Depending on your browser, you will see two, three, or even four warnings before the form stops popping up warnings. What the hell is going on here? It turns out we haven't considered HTTP ready state, which is an important part of the request/response loop.

HTTP Ready State

As mentioned earlier, the server finds the method to invoke in the XMLHttpRequest onReadyStateChange property after the request is completed. It's true, but it's not complete. In fact, it calls this method whenever the HTTP ready state changes. What does that mean? You must first understand the HTTP ready state.

The HTTP ready state indicates the status or situation of the request. It is used to determine whether the request has started, whether a response has been received, or whether the request/response model has been completed. It can also help determine if the response text or data provided by the server is safe to read. You need to understand five ready states in an AJAX application:

0: The request was not issued (before calling open ()).

1: The request has been established but has not been issued (before send () is called).

2: The request has been sent out in process (it is usually possible to get the content head from the response).

3: The request has been processed and there is usually some data available in the response, but the server has not completed the response yet.

4: The response is complete, you can access the server response and use it.

As with most cross-browser issues, the use of these ready states is inconsistent. You may expect the task readiness status to be from 0 to 1, 2, 3, and then 4, but in practice it is rarely the case. Some browsers never report 0 or 1 and start directly from 2, then 3 and 4. Other browsers report all the states. Others report ready State 1 more than once. As you can see in the previous section, the server calls Updatepage () multiple times, and every call pops up a warning box--possibly different from what you expected!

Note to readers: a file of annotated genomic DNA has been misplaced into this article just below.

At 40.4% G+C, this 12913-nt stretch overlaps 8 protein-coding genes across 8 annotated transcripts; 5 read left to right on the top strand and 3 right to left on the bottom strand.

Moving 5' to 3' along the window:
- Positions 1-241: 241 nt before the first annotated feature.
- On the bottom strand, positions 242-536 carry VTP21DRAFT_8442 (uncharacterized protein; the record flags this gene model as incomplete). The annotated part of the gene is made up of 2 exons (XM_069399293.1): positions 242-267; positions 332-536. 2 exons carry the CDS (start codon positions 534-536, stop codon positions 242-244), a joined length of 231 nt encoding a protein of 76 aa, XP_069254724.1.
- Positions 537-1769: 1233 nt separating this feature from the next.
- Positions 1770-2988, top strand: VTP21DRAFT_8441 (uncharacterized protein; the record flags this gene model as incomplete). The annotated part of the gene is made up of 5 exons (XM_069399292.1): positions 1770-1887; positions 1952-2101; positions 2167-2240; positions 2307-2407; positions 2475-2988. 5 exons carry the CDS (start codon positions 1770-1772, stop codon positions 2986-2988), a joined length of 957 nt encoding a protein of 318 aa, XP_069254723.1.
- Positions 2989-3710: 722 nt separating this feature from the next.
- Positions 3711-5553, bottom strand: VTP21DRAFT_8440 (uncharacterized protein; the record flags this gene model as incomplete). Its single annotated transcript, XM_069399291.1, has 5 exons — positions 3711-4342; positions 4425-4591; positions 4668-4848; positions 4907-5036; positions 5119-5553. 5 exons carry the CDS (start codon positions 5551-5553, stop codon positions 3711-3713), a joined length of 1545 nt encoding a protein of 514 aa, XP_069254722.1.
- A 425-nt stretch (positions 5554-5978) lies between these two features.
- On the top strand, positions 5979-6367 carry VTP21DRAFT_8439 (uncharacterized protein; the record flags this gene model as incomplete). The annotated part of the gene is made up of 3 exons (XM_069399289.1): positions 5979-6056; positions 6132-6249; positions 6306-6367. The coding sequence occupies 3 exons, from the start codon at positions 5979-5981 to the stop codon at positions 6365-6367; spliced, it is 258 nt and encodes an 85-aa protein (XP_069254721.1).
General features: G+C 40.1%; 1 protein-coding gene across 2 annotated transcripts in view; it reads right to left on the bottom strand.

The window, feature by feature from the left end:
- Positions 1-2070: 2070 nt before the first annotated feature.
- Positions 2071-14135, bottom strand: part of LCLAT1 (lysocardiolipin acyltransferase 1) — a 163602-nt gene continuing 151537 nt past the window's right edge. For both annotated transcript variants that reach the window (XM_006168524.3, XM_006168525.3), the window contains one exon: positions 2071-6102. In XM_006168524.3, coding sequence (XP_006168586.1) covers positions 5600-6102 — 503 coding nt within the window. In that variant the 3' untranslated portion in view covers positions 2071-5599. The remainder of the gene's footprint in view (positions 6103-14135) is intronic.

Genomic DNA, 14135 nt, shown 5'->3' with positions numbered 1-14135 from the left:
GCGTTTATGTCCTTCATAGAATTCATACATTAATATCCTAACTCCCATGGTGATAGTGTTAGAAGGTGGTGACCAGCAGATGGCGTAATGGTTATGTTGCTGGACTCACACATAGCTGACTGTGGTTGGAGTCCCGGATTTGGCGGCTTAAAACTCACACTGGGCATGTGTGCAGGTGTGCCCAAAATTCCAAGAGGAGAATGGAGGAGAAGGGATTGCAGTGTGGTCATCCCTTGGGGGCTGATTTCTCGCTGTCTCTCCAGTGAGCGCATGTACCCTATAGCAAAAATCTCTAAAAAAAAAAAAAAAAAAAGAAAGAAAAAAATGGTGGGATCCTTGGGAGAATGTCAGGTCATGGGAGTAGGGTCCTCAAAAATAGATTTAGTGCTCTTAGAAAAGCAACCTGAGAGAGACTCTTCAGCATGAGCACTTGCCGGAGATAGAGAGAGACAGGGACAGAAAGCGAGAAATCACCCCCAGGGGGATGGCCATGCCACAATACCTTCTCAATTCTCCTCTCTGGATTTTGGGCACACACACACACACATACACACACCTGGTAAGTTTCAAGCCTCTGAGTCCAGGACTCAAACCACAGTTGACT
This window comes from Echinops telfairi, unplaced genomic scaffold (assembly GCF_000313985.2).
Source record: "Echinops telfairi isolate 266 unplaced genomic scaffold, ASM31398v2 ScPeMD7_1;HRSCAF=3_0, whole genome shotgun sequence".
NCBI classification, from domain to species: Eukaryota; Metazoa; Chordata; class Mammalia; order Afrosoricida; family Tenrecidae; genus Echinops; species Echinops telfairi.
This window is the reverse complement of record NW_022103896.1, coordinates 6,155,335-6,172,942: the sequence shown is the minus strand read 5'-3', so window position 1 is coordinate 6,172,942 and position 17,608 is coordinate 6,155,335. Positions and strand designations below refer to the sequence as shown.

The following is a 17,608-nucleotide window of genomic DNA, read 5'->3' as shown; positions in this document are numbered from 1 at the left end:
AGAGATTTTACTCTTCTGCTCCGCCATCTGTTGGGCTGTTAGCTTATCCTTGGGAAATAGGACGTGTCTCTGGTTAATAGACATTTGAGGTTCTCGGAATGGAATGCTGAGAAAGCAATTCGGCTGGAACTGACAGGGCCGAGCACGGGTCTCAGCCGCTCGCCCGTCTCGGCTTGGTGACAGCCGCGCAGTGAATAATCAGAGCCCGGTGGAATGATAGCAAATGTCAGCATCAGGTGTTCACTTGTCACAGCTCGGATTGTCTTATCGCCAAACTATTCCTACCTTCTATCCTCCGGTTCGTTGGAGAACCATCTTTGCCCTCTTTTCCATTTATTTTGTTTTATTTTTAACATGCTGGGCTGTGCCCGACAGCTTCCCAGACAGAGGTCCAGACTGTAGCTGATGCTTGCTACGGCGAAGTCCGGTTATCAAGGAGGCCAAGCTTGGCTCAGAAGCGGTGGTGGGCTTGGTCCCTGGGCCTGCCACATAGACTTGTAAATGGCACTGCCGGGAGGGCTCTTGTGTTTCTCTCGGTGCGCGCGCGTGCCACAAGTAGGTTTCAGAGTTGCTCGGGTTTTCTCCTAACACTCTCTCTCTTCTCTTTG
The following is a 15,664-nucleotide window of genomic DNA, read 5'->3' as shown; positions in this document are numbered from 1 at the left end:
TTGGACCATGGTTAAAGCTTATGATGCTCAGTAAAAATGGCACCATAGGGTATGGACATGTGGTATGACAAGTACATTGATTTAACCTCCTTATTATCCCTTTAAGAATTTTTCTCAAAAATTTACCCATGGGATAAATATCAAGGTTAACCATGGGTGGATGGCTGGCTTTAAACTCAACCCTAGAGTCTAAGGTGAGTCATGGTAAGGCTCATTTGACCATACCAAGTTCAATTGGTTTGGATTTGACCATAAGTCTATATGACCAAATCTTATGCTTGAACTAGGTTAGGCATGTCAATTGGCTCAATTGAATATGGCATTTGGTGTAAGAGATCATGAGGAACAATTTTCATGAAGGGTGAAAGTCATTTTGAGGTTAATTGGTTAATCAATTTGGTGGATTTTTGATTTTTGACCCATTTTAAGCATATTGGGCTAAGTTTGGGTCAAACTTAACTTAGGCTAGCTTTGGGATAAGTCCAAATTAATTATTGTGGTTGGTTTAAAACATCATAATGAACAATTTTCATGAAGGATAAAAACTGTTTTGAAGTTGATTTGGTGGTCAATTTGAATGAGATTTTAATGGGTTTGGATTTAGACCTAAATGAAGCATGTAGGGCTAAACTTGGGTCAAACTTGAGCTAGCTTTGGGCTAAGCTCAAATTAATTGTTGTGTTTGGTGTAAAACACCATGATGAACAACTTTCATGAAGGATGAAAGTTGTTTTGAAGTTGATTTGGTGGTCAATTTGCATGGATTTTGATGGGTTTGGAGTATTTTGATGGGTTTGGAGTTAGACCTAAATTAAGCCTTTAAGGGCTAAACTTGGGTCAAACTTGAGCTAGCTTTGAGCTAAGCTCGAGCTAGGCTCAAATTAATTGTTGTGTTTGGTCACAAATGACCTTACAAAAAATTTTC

For Ajax programming, the only state that needs to be handled directly is ready state 4, which indicates that the server response is complete and that the response data is safe to use. Based on this, the first line in the callback method should look like the one shown in Listing 13.

Listing 13. Check Ready status

function Updatepage () {
if (request.readystate = 4)
Alert ("Server is done!");

The modification will ensure that the server's processing is complete. Try running the new version of the Ajax code, and now you'll see that the warning message is displayed just as expected.

   HTTP Status Code

Although the code in Listing 13 looks good, there is a problem-what if the server responds to the request and finishes processing but reports an error? You know, server-side code should understand that it is invoked by Ajax, JSP, plain HTML forms, or other types of code, but only with traditional Web-specific methods reporting information. In the Web World, HTTP code can handle a variety of problems that may occur in a request.

For example, you must have encountered a 404 error code when you entered the wrong URL request, which means that the page does not exist. This is just one of the many error codes that HTTP requests can receive (see the links in resources for a complete list of status codes). It is also common to indicate that 403 and 401 of the data being accessed are protected or blocked access. In either case, these error codes are obtained from the completed response. In other words, the server fulfills the request (that is, the HTTP ready state is 4) but does not return the data expected by the client.

Therefore, in addition to the ready state, you need to check the HTTP status. We expect the status code to be 200, which means everything goes well. If the ready state is 4 and the status code is 200, you can process the server's data, and that data should be the required data (not the wrong or other problematic information). It is also necessary to increase the state check in the callback method, as shown in Listing 14.